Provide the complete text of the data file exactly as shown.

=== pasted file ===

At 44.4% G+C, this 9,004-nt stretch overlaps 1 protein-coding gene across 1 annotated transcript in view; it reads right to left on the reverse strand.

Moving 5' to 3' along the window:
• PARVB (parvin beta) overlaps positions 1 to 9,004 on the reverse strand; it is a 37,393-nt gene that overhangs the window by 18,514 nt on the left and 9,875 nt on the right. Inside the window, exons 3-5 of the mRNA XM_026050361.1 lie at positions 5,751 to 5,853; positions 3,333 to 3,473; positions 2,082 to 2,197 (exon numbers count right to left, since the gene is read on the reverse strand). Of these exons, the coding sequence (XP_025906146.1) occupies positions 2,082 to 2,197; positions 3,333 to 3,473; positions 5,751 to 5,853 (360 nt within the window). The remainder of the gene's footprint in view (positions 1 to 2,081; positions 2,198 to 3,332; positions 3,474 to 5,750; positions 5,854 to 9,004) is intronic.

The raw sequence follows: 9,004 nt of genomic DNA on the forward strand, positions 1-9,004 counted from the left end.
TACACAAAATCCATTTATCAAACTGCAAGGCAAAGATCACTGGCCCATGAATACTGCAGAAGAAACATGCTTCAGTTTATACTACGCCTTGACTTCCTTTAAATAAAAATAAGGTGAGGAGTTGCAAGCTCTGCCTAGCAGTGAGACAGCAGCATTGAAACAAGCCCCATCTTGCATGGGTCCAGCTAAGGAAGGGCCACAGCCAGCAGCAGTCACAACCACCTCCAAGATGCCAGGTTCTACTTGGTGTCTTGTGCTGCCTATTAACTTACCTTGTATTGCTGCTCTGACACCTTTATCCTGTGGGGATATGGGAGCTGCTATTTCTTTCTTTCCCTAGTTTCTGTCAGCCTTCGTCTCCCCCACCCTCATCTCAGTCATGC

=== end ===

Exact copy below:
At 44.4% G+C, this 9,004-nt stretch overlaps 1 protein-coding gene across 1 annotated transcript in view; it reads right to left on the reverse strand.

Moving 5' to 3' along the window:
• PARVB (parvin beta) overlaps positions 1 to 9,004 on the reverse strand; it is a 37,393-nt gene that overhangs the window by 18,514 nt on the left and 9,875 nt on the right. Inside the window, exons 3-5 of the mRNA XM_026050361.1 lie at positions 5,751 to 5,853; positions 3,333 to 3,473; positions 2,082 to 2,197 (exon numbers count right to left, since the gene is read on the reverse strand). Of these exons, the coding sequence (XP_025906146.1) occupies positions 2,082 to 2,197; positions 3,333 to 3,473; positions 5,751 to 5,853 (360 nt within the window). The remainder of the gene's footprint in view (positions 1 to 2,081; positions 2,198 to 3,332; positions 3,474 to 5,750; positions 5,854 to 9,004) is intronic.

The raw sequence follows: 9,004 nt of genomic DNA on the forward strand, positions 1-9,004 counted from the left end.
TACACAAAATCCATTTATCAAACTGCAAGGCAAAGATCACTGGCCCATGAATACTGCAGAAGAAACATGCTTCAGTTTATACTACGCCTTGACTTCCTTTAAATAAAAATAAGGTGAGGAGTTGCAAGCTCTGCCTAGCAGTGAGACAGCAGCATTGAAACAAGCCCCATCTTGCATGGGTCCAGCTAAGGAAGGGCCACAGCCAGCAGCAGTCACAACCACCTCCAAGATGCCAGGTTCTACTTGGTGTCTTGTGCTGCCTATTAACTTACCTTGTATTGCTGCTCTGACACCTTTATCCTGTGGGGATATGGGAGCTGCTATTTCTTTCTTTCCCTAGTTTCTGTCAGCCTTCGTCTCCCCCACCCTCATCTCAGTCATGC